Yossarian posses a dilemma for the medical staff in Joseph Heller’s “Catch 22″… He lingers in the hospital, not getting well enough to discharge, not worsening sufficiently to cure or expire. This foreshadows the dilemma of the dead man in Yossarian’s tent (he never reported and died before he could officially be counted as having arrived, so his things cannot be moved) and that grandest of dilemmas, Catch 22. Catch 22 goes like this: Fliers can only be grounded for being crazy; crazy people don’t want to get grounded; the battle-weary fliers who ask to be grounded are obviously sane or they would not make such a request and therefore, they cannot be grounded.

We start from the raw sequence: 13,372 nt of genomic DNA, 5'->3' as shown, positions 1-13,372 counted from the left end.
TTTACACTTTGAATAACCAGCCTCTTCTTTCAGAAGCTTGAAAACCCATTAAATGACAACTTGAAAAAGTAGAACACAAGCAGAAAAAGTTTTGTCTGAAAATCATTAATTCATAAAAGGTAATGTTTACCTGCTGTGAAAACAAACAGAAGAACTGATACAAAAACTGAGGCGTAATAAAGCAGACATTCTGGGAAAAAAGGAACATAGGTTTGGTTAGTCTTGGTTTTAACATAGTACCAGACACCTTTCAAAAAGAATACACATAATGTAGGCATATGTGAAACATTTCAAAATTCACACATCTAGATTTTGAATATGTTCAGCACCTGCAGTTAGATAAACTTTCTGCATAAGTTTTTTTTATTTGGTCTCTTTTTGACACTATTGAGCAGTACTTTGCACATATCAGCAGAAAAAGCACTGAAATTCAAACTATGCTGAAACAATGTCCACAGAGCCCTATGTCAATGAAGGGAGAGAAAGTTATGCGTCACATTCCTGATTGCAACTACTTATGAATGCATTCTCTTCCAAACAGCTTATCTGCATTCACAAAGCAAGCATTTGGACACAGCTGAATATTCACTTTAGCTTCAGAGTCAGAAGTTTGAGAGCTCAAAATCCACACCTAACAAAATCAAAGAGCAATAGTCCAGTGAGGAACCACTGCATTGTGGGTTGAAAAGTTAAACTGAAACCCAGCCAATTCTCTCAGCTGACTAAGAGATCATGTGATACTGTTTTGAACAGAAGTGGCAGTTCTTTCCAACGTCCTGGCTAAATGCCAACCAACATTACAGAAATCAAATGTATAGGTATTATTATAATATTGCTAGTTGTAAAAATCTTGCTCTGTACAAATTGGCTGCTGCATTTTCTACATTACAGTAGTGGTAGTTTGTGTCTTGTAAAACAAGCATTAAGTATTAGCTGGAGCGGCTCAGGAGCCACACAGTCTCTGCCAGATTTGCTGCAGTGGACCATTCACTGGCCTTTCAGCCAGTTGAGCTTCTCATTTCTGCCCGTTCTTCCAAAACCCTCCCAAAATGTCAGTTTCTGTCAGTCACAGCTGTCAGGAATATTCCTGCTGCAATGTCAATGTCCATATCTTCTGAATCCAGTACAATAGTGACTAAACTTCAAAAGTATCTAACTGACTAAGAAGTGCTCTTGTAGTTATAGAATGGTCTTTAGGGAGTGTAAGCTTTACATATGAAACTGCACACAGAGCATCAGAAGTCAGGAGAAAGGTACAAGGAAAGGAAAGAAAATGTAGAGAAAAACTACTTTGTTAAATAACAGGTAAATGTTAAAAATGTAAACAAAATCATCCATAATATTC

That’s some Catch, that Catch 22. The best there is.
When I last applied to be a patient at the Mayo Clinic, they rejected me at the outset, sending me a letter essentially stating that I was too sick to treat. The rejection advised me that they only accept patients whom they they can help, and my neurological state defies improvement.
So, I was too sick to justify treating me; but if I were not that sick, why would I ask such an august facility as the Mayo Clinic to help me? Ah. Catch 22.
But now, I’m in a much better position. I’m just sick enough with my reactivated virus to pose a challenge, but not so far gone as to prompt instant rejection. They asked to talk to my doctor, and thereafter, to see my records. I’m faxing releases and hoping for the best. I might have found my way around my own personal Catch 22. It took a bit of poking at the parameters of Yossarian’s dilemma, but that’s okay. If it gets the job done, I’ll happy.